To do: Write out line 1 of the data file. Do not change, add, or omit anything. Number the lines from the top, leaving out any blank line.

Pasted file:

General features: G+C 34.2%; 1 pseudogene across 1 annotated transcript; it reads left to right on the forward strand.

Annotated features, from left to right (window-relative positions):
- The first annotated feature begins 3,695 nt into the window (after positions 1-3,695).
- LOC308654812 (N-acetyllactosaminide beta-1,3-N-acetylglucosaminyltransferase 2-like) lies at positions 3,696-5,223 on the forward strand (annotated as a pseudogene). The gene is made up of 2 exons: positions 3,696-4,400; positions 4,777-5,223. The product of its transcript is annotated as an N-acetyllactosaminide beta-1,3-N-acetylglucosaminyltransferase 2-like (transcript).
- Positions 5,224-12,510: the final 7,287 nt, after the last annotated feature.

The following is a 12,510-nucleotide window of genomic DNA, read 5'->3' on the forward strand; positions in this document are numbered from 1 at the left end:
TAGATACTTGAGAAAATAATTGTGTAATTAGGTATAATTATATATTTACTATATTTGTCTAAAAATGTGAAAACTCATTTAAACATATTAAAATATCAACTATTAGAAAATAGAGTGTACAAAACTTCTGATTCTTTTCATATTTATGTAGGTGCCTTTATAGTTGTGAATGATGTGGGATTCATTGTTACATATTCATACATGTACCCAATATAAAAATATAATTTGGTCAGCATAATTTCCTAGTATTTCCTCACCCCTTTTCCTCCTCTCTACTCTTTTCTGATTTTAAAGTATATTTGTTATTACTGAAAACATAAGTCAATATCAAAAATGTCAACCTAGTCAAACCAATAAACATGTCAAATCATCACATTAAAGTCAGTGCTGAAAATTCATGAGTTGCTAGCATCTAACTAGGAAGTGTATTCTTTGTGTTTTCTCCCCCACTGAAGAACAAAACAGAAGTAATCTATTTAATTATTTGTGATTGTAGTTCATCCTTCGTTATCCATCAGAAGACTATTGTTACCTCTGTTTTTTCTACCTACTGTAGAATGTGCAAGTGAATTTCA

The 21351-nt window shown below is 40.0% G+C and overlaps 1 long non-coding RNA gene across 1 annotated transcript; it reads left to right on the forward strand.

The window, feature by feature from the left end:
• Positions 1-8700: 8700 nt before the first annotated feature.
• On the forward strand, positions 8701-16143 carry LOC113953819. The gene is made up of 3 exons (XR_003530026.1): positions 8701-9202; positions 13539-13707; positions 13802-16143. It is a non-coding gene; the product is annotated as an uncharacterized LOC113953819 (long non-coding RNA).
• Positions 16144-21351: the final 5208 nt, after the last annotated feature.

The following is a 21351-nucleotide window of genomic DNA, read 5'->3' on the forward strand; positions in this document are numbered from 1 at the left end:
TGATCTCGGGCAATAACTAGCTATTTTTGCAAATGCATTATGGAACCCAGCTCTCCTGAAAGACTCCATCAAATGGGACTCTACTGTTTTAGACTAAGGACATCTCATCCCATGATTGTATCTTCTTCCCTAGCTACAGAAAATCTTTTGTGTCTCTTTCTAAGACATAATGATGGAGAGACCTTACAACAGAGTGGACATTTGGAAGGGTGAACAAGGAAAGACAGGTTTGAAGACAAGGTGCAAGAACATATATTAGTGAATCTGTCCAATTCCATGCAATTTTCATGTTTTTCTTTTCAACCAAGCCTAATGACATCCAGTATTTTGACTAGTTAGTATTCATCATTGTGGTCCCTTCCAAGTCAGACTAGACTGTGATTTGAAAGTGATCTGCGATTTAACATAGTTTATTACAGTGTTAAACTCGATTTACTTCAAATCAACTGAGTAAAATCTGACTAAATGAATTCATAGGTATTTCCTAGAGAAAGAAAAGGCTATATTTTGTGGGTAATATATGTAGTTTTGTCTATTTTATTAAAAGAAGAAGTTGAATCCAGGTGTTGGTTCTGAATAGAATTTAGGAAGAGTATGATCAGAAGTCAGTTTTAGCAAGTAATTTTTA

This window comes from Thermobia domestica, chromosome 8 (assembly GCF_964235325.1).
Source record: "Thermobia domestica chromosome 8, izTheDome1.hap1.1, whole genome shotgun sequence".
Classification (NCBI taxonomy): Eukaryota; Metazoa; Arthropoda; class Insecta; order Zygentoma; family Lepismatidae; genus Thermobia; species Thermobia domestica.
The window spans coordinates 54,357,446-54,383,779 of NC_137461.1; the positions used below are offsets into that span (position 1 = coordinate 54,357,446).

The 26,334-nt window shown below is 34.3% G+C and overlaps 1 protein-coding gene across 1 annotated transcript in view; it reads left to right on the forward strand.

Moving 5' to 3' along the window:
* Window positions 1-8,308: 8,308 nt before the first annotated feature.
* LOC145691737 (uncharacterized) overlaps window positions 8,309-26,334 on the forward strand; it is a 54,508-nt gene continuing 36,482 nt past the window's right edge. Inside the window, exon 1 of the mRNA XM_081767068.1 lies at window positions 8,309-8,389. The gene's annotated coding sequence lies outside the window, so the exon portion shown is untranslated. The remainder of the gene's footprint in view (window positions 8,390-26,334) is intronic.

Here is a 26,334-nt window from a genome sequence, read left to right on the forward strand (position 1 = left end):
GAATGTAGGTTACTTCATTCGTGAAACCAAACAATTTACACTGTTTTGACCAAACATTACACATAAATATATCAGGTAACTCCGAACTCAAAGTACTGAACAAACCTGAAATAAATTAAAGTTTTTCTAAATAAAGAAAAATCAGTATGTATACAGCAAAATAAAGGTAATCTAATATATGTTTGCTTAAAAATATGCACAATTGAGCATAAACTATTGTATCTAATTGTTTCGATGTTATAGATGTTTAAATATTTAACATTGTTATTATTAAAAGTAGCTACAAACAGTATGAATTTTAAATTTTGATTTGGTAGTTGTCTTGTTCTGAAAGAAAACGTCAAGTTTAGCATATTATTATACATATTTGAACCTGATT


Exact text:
General features: G+C 34.2%; 1 pseudogene across 1 annotated transcript; it reads left to right on the forward strand.